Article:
Thursday, March 19, 2015

Digression: Is this problem broken?

Update: As Dan pointed out I made an incorrect assumption in my sequence generation. The better technique is to generate the 2 lowest integers find the third based on the second sum and the first integer but to then find the fourth integer based on the largest sum.

I was looking at the latest problem from the fivetriangles blog last night.


"There are four integers.  The sums of number pairs selected from those four integers are 48, 53, 57, 62, 66, and 71.  Determine the four integers."

Bizarrely enough I don't think there any integral solutions only rational ones.

i.e. (19.5, 28.5, 33.5, 37.5) works.

Here's my messy proof.

To start given six numbers there are  $${4 \choose 2} = 6$$ combinations.  So the given sums are all the possible ones. That also means that all the numbers are distinct since all the sums are also. Note if you add all the partial sums together given the combinatorics you get 3 * sum of all the numbers.  Which means the sum is 119 and that we either have 1 odd number of 3 odd numbers in the set. Given the lowest sum is the sum of the two smallest numbers that means we have 2 cases.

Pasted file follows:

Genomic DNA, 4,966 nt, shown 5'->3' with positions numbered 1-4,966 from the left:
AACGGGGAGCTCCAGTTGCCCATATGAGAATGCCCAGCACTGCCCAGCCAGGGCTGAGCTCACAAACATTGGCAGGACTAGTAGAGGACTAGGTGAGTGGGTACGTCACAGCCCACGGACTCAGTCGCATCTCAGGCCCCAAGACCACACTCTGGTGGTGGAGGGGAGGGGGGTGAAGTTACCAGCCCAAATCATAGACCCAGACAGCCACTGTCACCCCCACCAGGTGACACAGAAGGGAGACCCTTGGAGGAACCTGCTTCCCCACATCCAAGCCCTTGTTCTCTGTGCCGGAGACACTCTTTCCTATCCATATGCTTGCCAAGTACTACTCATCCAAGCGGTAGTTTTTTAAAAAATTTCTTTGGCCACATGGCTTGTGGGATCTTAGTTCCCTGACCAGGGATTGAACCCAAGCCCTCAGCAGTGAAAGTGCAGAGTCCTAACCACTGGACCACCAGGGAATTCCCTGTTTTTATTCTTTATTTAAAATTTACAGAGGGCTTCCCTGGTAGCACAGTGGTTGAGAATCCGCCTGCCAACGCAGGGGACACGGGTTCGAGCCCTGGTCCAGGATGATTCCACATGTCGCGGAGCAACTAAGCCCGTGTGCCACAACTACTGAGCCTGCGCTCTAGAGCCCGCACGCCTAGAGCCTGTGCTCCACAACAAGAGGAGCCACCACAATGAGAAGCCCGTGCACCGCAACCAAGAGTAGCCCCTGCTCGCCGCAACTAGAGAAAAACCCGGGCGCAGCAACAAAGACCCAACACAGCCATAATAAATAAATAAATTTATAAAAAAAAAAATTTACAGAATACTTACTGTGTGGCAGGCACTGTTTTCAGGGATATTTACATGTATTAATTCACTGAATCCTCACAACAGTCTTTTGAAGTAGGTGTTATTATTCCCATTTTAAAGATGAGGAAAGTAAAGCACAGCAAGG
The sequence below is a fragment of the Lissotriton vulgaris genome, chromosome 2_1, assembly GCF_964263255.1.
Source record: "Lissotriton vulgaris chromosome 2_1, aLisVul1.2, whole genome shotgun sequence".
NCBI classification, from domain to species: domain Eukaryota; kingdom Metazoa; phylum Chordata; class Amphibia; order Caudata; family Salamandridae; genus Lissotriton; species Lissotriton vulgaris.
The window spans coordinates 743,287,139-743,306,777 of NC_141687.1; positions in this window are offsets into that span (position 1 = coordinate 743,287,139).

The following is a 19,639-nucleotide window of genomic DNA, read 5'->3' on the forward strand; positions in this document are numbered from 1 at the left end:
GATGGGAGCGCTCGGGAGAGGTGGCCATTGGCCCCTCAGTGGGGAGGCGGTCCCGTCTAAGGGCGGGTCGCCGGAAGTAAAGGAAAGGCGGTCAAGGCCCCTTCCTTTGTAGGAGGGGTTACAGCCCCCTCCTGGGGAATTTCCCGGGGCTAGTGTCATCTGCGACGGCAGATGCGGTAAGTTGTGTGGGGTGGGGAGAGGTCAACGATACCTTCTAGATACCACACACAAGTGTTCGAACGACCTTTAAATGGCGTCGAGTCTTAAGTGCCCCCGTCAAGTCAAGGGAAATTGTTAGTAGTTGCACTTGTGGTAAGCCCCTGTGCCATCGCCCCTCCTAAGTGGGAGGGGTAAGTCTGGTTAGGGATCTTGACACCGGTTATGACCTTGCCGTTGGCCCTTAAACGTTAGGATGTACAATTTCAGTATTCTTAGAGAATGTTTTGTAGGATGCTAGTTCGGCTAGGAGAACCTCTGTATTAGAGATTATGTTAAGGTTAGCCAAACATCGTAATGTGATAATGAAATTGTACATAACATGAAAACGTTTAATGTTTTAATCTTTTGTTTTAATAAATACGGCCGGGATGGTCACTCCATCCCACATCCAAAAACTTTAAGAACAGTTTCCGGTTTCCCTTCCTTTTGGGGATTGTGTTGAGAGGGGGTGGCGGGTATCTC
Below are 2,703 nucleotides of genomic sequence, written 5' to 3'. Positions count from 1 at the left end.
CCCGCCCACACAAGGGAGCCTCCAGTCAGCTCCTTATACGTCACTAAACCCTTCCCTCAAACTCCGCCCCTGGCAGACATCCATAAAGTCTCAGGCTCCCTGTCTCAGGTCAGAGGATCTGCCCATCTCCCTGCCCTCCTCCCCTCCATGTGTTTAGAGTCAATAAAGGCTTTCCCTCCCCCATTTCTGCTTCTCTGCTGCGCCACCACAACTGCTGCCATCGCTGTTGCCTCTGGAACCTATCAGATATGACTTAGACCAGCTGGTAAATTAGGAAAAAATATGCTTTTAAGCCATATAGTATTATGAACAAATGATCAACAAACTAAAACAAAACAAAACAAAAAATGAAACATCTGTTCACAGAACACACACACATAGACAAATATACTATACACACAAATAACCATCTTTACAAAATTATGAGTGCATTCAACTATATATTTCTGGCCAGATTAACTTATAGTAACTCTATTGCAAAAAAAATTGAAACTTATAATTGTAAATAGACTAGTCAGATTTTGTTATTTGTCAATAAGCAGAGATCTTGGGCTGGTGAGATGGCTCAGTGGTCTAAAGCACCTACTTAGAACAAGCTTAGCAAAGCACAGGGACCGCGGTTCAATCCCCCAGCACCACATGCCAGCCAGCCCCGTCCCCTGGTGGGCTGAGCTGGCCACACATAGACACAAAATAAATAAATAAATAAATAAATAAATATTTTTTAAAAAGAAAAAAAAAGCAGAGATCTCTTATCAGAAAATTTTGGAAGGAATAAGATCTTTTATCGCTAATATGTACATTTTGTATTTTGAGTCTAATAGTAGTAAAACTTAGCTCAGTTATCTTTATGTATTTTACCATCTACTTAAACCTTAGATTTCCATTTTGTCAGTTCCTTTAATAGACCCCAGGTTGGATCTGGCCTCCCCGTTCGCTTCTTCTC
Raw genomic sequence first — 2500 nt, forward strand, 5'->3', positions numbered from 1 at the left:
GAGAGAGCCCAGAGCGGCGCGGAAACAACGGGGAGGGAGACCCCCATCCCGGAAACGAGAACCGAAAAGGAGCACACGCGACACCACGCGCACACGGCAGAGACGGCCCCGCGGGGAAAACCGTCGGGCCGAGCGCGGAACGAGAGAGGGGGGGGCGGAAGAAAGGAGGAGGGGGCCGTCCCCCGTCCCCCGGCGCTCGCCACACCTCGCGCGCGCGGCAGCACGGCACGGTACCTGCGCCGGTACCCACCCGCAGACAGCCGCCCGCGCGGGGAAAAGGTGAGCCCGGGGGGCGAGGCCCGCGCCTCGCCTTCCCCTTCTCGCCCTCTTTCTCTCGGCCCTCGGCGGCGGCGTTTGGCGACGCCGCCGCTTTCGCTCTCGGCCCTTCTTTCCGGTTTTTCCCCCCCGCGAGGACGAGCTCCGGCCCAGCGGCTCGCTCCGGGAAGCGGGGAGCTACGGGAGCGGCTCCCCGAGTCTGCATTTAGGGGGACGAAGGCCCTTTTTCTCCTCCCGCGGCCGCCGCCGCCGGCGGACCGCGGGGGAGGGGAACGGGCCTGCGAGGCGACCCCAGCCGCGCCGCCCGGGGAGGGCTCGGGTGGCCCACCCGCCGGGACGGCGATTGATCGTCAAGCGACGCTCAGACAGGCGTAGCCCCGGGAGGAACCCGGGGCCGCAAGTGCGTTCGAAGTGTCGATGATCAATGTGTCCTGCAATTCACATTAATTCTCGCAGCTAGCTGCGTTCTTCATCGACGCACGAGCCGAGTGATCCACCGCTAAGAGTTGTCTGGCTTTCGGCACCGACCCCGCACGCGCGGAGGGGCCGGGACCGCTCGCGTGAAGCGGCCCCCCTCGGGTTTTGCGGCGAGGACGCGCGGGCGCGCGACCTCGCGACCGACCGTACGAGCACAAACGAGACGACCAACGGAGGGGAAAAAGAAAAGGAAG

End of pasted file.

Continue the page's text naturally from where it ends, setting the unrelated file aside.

1. The 2 lowest numbers are odd. That means the next number must be even since 53 is odd and the fourth must be even since its the only one left.

That sequence $$O_1, O_2, E_3, 0_4$$ however will produce the following sums

Even, Odd, Even, Odd, Even, Odd

2. The 2 lowest numbers are even. Since the largest sum is odd and involves the 2 other numbers. They must be odd and even as well. There are two subcases here.

2a) The sequence $$E_1, E_2, E_3, 0_4$$ which produces the following sums

Even,  Even, Odd, Even, Odd, Odd

2b) The  sequence $$E_1, E_2, O_3, E_4$$ which produces the following sums

Even, Odd, Even, Odd, Even, Odd

None of these patterns match our target set which is Even, Odd, Odd, Even, Even, Odd


  1. Counter-example: 22, 26, 31, 40

  2. This is branch 2b of your proof, but E2 + O3 < E1 + E4, so the sums are in EOOEEO pattern.

  3. Thanks - that makes total sense when I generated the sequence for 22 I got 22,26,31 and 35 based on using 22 rather than 26. Its invariant that the 2 lowest terms make the first sum and the two highest terms make the last sum. The middle is more interesting :)

    1. A bit late to the scene, but yes, that there is an ambiguity in the middle numbers is the thrust of the problem.